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Maximum Transmission Unit

Each media type has a maximum frame size, called the maximum transmission unit (MTU), that cannot be exceeded. The link layer is responsible for discovering this MTU and reporting it to the protocols named earlier. NDIS drivers can be queried for the local MTU by the protocol stack. Knowledge of the MTU for an interface is used by upper layer protocols such as TCP, which optimizes packet sizes for each media automatically. For details, see the discussion of Path Maximum Transmission Unit (PMTU) discovery in "Internet Control Message Protocol" later in this chapter.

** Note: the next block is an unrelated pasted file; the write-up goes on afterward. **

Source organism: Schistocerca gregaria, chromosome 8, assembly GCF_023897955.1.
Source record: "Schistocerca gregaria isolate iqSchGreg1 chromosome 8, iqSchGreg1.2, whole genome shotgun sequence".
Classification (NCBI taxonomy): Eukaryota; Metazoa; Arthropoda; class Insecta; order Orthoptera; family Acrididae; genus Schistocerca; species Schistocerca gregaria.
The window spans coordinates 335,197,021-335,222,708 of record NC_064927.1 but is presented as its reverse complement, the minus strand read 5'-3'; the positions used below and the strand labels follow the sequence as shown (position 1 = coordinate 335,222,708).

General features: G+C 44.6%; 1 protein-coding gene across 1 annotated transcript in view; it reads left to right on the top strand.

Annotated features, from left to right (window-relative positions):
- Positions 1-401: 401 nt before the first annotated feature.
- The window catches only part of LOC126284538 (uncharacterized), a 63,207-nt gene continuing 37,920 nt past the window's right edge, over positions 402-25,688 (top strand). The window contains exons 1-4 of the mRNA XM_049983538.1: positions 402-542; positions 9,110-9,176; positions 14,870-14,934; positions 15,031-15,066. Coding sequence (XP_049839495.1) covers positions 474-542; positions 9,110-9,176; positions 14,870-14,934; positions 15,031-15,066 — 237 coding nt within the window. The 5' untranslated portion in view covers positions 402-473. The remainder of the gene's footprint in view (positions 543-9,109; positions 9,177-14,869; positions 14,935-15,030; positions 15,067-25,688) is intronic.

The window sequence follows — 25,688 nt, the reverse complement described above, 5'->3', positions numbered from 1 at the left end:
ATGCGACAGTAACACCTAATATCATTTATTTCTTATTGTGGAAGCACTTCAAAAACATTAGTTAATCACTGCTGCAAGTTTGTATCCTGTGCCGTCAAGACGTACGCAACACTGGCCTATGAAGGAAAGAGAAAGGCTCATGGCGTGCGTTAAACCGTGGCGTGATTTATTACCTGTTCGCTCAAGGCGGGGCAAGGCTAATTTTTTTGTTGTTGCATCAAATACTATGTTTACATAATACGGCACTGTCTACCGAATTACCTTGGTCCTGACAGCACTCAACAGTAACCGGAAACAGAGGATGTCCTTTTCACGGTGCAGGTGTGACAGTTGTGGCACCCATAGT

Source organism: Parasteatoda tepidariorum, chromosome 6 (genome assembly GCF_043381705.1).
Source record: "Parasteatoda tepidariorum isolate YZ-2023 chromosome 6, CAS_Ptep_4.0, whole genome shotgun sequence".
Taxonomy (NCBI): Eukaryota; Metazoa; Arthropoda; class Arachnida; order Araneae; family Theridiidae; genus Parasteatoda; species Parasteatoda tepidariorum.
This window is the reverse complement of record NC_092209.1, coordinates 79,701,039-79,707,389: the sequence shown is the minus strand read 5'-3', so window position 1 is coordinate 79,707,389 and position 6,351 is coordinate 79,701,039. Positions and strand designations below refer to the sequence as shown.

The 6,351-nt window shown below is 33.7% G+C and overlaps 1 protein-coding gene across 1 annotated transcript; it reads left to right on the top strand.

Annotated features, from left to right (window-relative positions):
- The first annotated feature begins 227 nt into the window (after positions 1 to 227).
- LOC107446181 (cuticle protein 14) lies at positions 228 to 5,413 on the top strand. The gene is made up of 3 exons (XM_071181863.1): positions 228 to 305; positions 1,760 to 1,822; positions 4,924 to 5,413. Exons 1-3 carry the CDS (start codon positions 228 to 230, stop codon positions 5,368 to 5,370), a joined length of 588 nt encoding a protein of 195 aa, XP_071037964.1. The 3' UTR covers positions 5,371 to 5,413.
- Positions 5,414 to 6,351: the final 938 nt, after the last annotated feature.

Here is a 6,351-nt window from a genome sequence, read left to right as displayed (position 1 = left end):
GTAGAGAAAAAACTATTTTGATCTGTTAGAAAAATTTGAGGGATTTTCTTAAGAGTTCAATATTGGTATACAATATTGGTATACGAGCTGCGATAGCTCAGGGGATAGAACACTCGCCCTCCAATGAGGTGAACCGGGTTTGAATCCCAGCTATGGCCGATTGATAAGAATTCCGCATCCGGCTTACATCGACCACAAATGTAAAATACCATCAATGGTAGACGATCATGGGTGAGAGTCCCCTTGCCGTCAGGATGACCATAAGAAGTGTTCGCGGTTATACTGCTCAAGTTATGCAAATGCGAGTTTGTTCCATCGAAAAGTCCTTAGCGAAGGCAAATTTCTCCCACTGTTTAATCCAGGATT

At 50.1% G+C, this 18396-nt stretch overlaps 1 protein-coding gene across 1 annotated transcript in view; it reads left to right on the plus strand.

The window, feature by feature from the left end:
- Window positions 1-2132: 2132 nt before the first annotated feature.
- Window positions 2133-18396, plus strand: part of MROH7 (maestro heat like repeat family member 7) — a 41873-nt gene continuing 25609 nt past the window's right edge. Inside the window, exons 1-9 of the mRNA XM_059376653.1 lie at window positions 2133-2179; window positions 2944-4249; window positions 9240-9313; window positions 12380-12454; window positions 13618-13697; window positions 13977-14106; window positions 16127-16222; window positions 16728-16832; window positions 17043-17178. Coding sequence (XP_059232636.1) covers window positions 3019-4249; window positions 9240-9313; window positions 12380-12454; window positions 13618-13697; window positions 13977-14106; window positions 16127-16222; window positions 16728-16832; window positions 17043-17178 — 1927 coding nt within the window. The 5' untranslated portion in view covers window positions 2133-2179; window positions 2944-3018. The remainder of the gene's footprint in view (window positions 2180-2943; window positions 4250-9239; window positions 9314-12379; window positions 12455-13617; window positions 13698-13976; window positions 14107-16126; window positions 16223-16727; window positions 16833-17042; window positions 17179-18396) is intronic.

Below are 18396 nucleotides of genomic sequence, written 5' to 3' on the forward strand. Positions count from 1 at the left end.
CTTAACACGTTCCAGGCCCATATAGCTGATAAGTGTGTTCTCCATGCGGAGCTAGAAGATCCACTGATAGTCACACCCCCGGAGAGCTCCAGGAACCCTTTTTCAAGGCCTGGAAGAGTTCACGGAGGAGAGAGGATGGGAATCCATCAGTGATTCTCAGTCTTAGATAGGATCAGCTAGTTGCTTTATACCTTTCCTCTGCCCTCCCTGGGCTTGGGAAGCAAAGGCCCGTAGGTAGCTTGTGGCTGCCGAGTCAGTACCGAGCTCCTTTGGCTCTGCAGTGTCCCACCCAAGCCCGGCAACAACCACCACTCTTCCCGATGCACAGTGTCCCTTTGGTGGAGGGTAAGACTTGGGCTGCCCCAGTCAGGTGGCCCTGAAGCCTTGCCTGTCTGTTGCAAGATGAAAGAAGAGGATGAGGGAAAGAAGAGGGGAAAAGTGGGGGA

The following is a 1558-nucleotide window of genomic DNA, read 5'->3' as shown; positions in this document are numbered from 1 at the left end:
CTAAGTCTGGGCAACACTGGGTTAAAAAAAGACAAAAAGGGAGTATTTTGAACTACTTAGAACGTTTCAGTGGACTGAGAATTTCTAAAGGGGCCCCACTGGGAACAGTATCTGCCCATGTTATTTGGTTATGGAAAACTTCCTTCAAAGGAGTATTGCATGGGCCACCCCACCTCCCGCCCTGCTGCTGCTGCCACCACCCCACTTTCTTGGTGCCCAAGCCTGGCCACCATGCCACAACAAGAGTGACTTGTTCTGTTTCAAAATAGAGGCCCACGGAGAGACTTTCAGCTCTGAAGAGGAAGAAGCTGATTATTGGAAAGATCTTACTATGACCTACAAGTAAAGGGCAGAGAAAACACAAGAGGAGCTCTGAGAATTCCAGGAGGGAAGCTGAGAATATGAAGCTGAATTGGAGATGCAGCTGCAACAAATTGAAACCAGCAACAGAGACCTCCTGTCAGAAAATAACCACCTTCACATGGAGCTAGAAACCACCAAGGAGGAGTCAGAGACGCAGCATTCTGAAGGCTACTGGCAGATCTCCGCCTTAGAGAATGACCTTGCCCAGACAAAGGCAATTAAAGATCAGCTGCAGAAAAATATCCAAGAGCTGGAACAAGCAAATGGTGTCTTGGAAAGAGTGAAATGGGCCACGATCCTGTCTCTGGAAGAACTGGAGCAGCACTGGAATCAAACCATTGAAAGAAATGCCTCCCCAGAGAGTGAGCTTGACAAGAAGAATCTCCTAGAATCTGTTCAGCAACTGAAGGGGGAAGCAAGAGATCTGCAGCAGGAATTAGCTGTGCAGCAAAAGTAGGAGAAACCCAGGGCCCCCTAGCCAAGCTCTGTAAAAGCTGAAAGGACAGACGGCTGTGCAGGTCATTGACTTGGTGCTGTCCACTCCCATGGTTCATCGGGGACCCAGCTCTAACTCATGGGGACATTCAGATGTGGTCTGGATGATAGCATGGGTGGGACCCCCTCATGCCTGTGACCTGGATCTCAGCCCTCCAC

If a network adapter driver — such as an ATM driver — uses LAN emulation mode, it might report that it has an MTU that is higher than what is expected for that media type. For example, it might emulate Ethernet but report an MTU of 9180 bytes. Windows 2000 accepts and uses the MTU size reported by the adapter even when it exceeds the normal MTU for a particular media type.

Sometimes the MTU reported to the protocol stack may be less than what would be expected for a given media type. For instance, use of the 802.1p standard often reduces the MTU reported by 4 bytes due to larger data-link layer headers.

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